The International Education Institute is pleased to present this free Customizable Early Reading Curriculum. Our curriculum can be viewed here at our http://ReadToSucceed.com/free website as PDF files, or, better yet, can be downloaded as a series of PowerPoint files and then customized according to your needs.
If you prefer faster download, you should select the PDF format, but then you cannot customize the files as easily. You should already have a PDF reader on your computer, but if not, you can go to www.adobe.com and look for the Adobe Reader download. Currently it is found at http://www.adobe.com/products/acrobat/readstep2.html.
If you prefer the customizable version, each PowerPoint file will take 1-6 minutes to download, depending on your computer and Internet connection, so be patient. They're worth it. If you do not have the full PowerPoint program to access and customize our curriculum, you at least need to download a free copy of the PowerPoint Viewer from the Microsoft website. To view our curriculum online or to print it out, you can download the free PowerPoint viewer currently at: http://www.microsoft.com/downloads/details.aspx?FamilyID=428d5727-43ab-4f24-90b7-a94784af71a4&DisplayLang=en. This URL address may change from time to time, but if you go to http://www.microsoft.com and look for DOWNLOADS, you should be able to find the PowerPoint viewer for free installation.
HOW TO USE OUR FREE CURRICULUM
If you have the capability to customize our PowerPoint-based curriculum, we particularly recommend you change many or all of the photos with photos of your own young students and their own environment. This is a simple process in PowerPoint but beyond the scope of this introduction. If you do not have experience with PowerPoint and/or with digital photos, you almost certainly know someone who does. Ask around. Otherwise, you can go to our site athttp://virtual-institute.us to find quick online courses on how to operate PowerPoint and other popular software packages.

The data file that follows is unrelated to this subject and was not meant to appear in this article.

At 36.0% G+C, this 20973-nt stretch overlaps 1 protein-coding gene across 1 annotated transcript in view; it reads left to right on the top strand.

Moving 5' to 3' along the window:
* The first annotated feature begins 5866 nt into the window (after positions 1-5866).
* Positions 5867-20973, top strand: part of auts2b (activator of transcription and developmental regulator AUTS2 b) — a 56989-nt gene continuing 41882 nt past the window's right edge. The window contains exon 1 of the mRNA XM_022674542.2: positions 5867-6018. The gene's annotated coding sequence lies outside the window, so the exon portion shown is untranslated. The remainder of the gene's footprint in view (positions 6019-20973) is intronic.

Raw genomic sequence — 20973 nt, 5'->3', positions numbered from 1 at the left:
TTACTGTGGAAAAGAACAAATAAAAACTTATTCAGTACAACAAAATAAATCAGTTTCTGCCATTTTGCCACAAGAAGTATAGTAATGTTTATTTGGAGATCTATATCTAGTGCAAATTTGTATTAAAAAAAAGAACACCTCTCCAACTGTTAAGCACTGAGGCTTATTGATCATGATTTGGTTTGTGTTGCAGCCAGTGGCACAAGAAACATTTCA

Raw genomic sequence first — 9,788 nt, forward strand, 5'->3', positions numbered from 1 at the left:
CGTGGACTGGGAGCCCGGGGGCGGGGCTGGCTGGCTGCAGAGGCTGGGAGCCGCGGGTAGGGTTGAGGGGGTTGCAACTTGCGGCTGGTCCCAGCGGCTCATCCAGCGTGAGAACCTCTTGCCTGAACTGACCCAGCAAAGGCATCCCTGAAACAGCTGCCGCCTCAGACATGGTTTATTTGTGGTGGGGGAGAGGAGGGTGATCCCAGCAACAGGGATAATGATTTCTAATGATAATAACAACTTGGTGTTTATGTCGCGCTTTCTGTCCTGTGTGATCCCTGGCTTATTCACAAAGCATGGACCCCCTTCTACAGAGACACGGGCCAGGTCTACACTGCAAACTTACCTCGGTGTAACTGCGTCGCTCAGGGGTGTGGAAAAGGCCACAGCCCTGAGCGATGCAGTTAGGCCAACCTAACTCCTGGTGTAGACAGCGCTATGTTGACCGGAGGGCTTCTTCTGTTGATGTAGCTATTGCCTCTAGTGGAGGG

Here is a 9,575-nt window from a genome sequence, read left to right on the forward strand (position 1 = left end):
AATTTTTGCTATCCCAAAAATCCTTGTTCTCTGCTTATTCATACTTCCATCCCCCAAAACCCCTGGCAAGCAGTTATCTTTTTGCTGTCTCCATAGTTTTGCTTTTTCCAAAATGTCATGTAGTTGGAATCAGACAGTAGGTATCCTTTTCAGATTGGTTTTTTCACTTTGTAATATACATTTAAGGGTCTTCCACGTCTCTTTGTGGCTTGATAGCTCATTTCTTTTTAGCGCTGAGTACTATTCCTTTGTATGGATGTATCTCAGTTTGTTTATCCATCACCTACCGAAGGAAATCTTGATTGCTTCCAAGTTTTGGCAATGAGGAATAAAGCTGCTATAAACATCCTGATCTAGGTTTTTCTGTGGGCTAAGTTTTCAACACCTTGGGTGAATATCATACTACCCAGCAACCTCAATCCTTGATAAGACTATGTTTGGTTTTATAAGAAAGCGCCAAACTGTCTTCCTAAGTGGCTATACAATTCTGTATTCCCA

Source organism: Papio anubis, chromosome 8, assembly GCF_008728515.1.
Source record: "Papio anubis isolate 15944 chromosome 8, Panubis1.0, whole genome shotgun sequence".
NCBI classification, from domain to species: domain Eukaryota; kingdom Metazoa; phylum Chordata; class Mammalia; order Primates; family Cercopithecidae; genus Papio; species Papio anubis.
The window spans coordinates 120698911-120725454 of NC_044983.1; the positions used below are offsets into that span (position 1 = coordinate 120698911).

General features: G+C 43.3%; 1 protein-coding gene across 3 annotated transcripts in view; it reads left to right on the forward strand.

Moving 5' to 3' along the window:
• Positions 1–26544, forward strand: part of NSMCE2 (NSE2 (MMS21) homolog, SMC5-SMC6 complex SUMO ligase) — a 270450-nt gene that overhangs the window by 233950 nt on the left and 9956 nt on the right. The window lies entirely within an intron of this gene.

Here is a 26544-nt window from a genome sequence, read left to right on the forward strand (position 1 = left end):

The IEI Curriculum can be used with students of all ages. The portion available at this time is NOT a phonics curriculum, but it can be used in conjunction with other curricula, and we will be adding phonics-based curriculum over the coming few weeks. Ultimately, we all learn to read most words by sight rather than by phonic decoding anyway. So, the bigger our sight reading vocabulary, the better. Young children can learn to read through word recognition long before they can comprehend phonics. Indeed, this curriculum can be used even before children can speak. We began using word strips with our oldest daughter when she was 3. The most popular word strips were those that had to do with her own body: head, arm, hand, elbow, knee, mouth, eyes, nose, etc. While we were using the word strips to play the "Word Game," our younger 1-year-old daughter was able to touch the parts of her body represented by each word -- even though she could not say the words yet. The older daughter was later salutatorian of her large high school class; the younger daughter was valedictorian.
Glen Doman has demonstrated for over 30 years that babies can learn how to read easily and naturally in this fashion. Eventually children should learn to read phonetically, and we recommend the Frontline Reading Curriculum for children 4 years of age or older. But by learning some whole words from an early age, children comprehend what reading is all about and are ready to learn any new "tricks," such as phonics, to help them decode more and more words later on. Thus, the word recognition approach while children are young will prepare students to learn phonics later.
With this free IEI curriculum, children can learn more than 200 words in 2 years – even if starting at age 1. But you should take it slowly and make it fun. Some educators are vigorously opposed to teaching young children how to read, but tens of thousands of teachers and parents have used Doman-associated techniques "gently" to teach children to read without negative ramifications. The question really isn’t "whether" young children can learn to read – and to enjoy reading – at an early age. The question is HOW to do so. Children can learn to read as naturally as they learn to speak – and in very similar fashion – by making printed words as much a part of their environment as spoken words. The keys for young children learning to read early and well – and not rebelling against it -- include:
- Making it fun.
- Making it short.
- Making it part of the daily routine and individual expectations.
- Making it part of a child’s overall environment.
- And making sure parents are involved in modeling and providing positive feedback.
ELEMENTS OF THE CURRICULUM
The IEI Customizable Curriculum includes word strips and illustrated "prebook" pages that can be posted around the school or home -- whenever possible on the actual objects they represent. Ideally, every word in the curriculum will be visible somewhere in the children’s everyday world to help them memorize the words over the period of about 2 years. Besides posting the word strips or illustrated prebook pages, the word strips should be used in "playing" the "Word Game." And, then, all the words are also used in our set of customizable books.